Yonge Street was identified as the preferred corridor due to:
Highest potential for business benefits based on mixed-use land uses, employment along corridor and concentrations of BIAs compared to the alternatives
Demand for improvements as demonstrated through requests for CaféTO curb lane cafés as well as fewer anticipated parking impacts
Demonstrated need for safety improvements based on collision trends
Overall importance of the corridor to the cycling network considering the Cycling Network Plan prioritization process, topography and current bike share utilization
Policy support for complete streets and role of the corridor in placemaking along with lower vehicular volumes throughout compared to the alternatives
Yonge Street Corridor Overview
The ActiveTO Midtown Complete Street Pilot on Yonge Street between Bloor Street and Davisville Avenue (3.2 kilometres) is proposed to result in:
A safer and more inviting street for all, including accessible features, additional pedestrian space, and streetscape beautification
Capacity relief to north-south Line 1 subway
Space for TTC bus stops and shuttles
New and expanded café options through CaféTO to support local restaurants
Dedicated space for vehicle and bicycle parking, loading / deliveries, and Bike Share stations
Protected bike lanes (cycle tracks) to connect people safely to their destinations and existing on street and off-street cycling routes
More room for physical distancing
Streets are vital places in Toronto, now more than ever. They are also the common space where our city comes together. Streets are where children learn to ride bicycles, neighbours meet, and couples stroll. Streets are the front door of our businesses, homes, parks, and institutions. They form essential networks that move people and goods safely and efficiently in our growing city.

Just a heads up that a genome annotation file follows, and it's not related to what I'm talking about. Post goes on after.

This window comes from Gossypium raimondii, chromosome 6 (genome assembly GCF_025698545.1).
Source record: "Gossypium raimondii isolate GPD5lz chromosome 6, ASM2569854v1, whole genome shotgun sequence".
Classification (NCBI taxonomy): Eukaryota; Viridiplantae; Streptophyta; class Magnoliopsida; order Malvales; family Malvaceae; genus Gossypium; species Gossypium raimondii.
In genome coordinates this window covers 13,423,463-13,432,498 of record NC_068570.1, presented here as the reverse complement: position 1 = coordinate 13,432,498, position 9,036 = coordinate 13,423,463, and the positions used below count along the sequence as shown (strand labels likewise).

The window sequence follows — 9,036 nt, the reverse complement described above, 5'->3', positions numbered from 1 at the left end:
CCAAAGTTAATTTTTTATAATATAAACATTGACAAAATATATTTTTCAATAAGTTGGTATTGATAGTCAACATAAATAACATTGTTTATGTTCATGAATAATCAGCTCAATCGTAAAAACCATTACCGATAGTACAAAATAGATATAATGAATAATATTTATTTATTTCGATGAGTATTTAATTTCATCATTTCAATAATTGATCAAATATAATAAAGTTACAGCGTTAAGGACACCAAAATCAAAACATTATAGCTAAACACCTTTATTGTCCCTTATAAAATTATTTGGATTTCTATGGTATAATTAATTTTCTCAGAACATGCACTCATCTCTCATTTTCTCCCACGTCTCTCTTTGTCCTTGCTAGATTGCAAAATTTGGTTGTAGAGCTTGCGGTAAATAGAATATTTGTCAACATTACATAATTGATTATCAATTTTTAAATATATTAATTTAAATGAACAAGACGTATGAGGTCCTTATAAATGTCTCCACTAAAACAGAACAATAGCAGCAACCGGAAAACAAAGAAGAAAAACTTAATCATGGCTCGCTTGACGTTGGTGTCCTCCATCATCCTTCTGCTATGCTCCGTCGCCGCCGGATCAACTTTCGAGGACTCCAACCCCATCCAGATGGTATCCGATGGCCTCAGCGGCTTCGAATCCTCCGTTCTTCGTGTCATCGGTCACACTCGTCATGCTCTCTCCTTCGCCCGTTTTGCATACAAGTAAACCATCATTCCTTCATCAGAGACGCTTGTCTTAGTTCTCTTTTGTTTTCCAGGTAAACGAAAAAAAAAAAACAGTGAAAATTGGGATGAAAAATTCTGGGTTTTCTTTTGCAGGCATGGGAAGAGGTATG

The ActiveTO Midtown Complete Street Pilot on Yonge Street, between Bloor Street and Davisville Avenue, would be designed for people, for placemaking, and for prosperity.
Streets are places where everyone should feel safe, comfortable, and connected.
Streets should reflect the existing and planned function, scale and character of the neighbourhoods and communities that surround them, respecting the local context.
Streets are vital to the economy and our city’s prosperity. Streets are the front door to many businesses and need to accommodate deliveries, goods movement and more.
A five kilometre stretch of Danforth Avenue installed in 2020 is demonstrating that using a complete streets approach can quickly deliver social, economic and environmental benefits to Toronto’s main streets.
The streetscape design elements for ActiveTO Midtown include:
Planters placed along curb lane cafés, ends of parking areas and other strategic locations
Painted buffer areas and flex posts on concrete curbs to separate the bike lane from parking and traffic
Curb extensions designed to visually and physically narrow the roadway at intersections, slow vehicle traffic and reduce the crossing distance, and provide more space for pedestrians
Accessibility features including shortened crossing distances, platforms at key locations, unobstructed loading for high use Wheel-Trans locations
Improved street environment for transit users and space for accessible TTC bus stops and shuttle locations
Cycle tracks with curb stones